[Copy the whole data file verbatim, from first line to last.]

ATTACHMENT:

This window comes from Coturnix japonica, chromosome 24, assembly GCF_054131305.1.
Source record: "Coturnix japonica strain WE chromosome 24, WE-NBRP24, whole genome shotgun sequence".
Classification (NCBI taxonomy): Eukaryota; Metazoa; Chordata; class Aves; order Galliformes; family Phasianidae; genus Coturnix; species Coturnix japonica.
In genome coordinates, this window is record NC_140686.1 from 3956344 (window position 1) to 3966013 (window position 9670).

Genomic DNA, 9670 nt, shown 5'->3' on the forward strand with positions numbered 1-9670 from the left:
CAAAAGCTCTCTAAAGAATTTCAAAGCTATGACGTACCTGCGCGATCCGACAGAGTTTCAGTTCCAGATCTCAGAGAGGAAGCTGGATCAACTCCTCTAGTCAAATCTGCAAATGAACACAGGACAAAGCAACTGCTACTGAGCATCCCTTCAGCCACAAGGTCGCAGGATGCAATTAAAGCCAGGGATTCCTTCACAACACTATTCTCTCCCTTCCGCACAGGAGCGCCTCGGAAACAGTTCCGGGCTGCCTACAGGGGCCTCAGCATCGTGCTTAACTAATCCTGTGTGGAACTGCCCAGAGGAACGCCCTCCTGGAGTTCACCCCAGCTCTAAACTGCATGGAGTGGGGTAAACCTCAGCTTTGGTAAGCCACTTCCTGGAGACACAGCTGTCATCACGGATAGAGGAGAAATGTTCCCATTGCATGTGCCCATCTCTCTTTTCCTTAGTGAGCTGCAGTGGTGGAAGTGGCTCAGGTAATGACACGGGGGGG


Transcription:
This window comes from Coturnix japonica, chromosome 24, assembly GCF_054131305.1.
Source record: "Coturnix japonica strain WE chromosome 24, WE-NBRP24, whole genome shotgun sequence".
Classification (NCBI taxonomy): Eukaryota; Metazoa; Chordata; class Aves; order Galliformes; family Phasianidae; genus Coturnix; species Coturnix japonica.
In genome coordinates, this window is record NC_140686.1 from 3956344 (window position 1) to 3966013 (window position 9670).

Genomic DNA, 9670 nt, shown 5'->3' on the forward strand with positions numbered 1-9670 from the left:
CAAAAGCTCTCTAAAGAATTTCAAAGCTATGACGTACCTGCGCGATCCGACAGAGTTTCAGTTCCAGATCTCAGAGAGGAAGCTGGATCAACTCCTCTAGTCAAATCTGCAAATGAACACAGGACAAAGCAACTGCTACTGAGCATCCCTTCAGCCACAAGGTCGCAGGATGCAATTAAAGCCAGGGATTCCTTCACAACACTATTCTCTCCCTTCCGCACAGGAGCGCCTCGGAAACAGTTCCGGGCTGCCTACAGGGGCCTCAGCATCGTGCTTAACTAATCCTGTGTGGAACTGCCCAGAGGAACGCCCTCCTGGAGTTCACCCCAGCTCTAAACTGCATGGAGTGGGGTAAACCTCAGCTTTGGTAAGCCACTTCCTGGAGACACAGCTGTCATCACGGATAGAGGAGAAATGTTCCCATTGCATGTGCCCATCTCTCTTTTCCTTAGTGAGCTGCAGTGGTGGAAGTGGCTCAGGTAATGACACGGGGGGG